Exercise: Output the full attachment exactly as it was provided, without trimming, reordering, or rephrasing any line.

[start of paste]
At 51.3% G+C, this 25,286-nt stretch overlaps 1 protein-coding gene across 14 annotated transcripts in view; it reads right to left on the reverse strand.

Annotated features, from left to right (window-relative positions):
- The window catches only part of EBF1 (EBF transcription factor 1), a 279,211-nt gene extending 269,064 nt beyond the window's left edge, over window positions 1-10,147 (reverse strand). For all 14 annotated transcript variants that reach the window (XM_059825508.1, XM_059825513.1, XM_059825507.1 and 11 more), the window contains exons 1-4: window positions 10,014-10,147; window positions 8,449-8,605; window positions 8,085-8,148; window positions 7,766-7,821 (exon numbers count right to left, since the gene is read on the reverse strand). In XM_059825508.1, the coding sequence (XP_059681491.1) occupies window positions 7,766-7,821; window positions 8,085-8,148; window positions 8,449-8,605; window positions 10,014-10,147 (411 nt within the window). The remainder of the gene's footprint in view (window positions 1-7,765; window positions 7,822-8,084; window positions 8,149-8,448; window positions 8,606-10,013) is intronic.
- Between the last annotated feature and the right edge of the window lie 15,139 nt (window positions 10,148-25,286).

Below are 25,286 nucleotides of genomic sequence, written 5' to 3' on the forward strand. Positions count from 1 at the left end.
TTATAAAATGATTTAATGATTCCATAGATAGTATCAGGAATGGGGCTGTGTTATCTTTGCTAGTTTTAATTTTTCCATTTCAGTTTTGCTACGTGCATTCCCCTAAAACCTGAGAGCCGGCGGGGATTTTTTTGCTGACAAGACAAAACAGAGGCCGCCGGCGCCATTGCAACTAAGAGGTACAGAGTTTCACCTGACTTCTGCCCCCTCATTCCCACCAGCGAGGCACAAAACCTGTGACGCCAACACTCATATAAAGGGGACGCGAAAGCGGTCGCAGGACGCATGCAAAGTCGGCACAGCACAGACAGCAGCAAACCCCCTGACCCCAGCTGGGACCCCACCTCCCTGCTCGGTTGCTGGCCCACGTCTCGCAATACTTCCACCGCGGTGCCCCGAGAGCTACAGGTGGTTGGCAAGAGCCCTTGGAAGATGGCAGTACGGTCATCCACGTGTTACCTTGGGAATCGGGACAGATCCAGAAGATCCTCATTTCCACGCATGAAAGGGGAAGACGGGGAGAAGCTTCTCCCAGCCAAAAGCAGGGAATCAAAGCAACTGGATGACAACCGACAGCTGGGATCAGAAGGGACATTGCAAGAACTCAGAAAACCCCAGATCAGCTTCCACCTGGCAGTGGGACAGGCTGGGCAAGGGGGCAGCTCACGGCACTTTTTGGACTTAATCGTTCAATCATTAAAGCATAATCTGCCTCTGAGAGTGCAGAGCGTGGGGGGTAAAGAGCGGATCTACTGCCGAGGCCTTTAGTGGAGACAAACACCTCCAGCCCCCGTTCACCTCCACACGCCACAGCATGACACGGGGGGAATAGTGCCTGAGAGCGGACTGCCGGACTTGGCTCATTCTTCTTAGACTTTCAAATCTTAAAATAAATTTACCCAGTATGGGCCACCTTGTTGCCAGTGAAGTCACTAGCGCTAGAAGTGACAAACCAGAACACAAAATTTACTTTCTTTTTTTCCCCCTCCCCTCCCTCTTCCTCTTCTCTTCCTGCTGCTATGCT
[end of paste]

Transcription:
At 51.3% G+C, this 25,286-nt stretch overlaps 1 protein-coding gene across 14 annotated transcripts in view; it reads right to left on the reverse strand.

Annotated features, from left to right (window-relative positions):
- The window catches only part of EBF1 (EBF transcription factor 1), a 279,211-nt gene extending 269,064 nt beyond the window's left edge, over window positions 1-10,147 (reverse strand). For all 14 annotated transcript variants that reach the window (XM_059825508.1, XM_059825513.1, XM_059825507.1 and 11 more), the window contains exons 1-4: window positions 10,014-10,147; window positions 8,449-8,605; window positions 8,085-8,148; window positions 7,766-7,821 (exon numbers count right to left, since the gene is read on the reverse strand). In XM_059825508.1, the coding sequence (XP_059681491.1) occupies window positions 7,766-7,821; window positions 8,085-8,148; window positions 8,449-8,605; window positions 10,014-10,147 (411 nt within the window). The remainder of the gene's footprint in view (window positions 1-7,765; window positions 7,822-8,084; window positions 8,149-8,448; window positions 8,606-10,013) is intronic.
- Between the last annotated feature and the right edge of the window lie 15,139 nt (window positions 10,148-25,286).

Below are 25,286 nucleotides of genomic sequence, written 5' to 3' on the forward strand. Positions count from 1 at the left end.
TTATAAAATGATTTAATGATTCCATAGATAGTATCAGGAATGGGGCTGTGTTATCTTTGCTAGTTTTAATTTTTCCATTTCAGTTTTGCTACGTGCATTCCCCTAAAACCTGAGAGCCGGCGGGGATTTTTTTGCTGACAAGACAAAACAGAGGCCGCCGGCGCCATTGCAACTAAGAGGTACAGAGTTTCACCTGACTTCTGCCCCCTCATTCCCACCAGCGAGGCACAAAACCTGTGACGCCAACACTCATATAAAGGGGACGCGAAAGCGGTCGCAGGACGCATGCAAAGTCGGCACAGCACAGACAGCAGCAAACCCCCTGACCCCAGCTGGGACCCCACCTCCCTGCTCGGTTGCTGGCCCACGTCTCGCAATACTTCCACCGCGGTGCCCCGAGAGCTACAGGTGGTTGGCAAGAGCCCTTGGAAGATGGCAGTACGGTCATCCACGTGTTACCTTGGGAATCGGGACAGATCCAGAAGATCCTCATTTCCACGCATGAAAGGGGAAGACGGGGAGAAGCTTCTCCCAGCCAAAAGCAGGGAATCAAAGCAACTGGATGACAACCGACAGCTGGGATCAGAAGGGACATTGCAAGAACTCAGAAAACCCCAGATCAGCTTCCACCTGGCAGTGGGACAGGCTGGGCAAGGGGGCAGCTCACGGCACTTTTTGGACTTAATCGTTCAATCATTAAAGCATAATCTGCCTCTGAGAGTGCAGAGCGTGGGGGGTAAAGAGCGGATCTACTGCCGAGGCCTTTAGTGGAGACAAACACCTCCAGCCCCCGTTCACCTCCACACGCCACAGCATGACACGGGGGGAATAGTGCCTGAGAGCGGACTGCCGGACTTGGCTCATTCTTCTTAGACTTTCAAATCTTAAAATAAATTTACCCAGTATGGGCCACCTTGTTGCCAGTGAAGTCACTAGCGCTAGAAGTGACAAACCAGAACACAAAATTTACTTTCTTTTTTTCCCCCTCCCCTCCCTCTTCCTCTTCTCTTCCTGCTGCTATGCT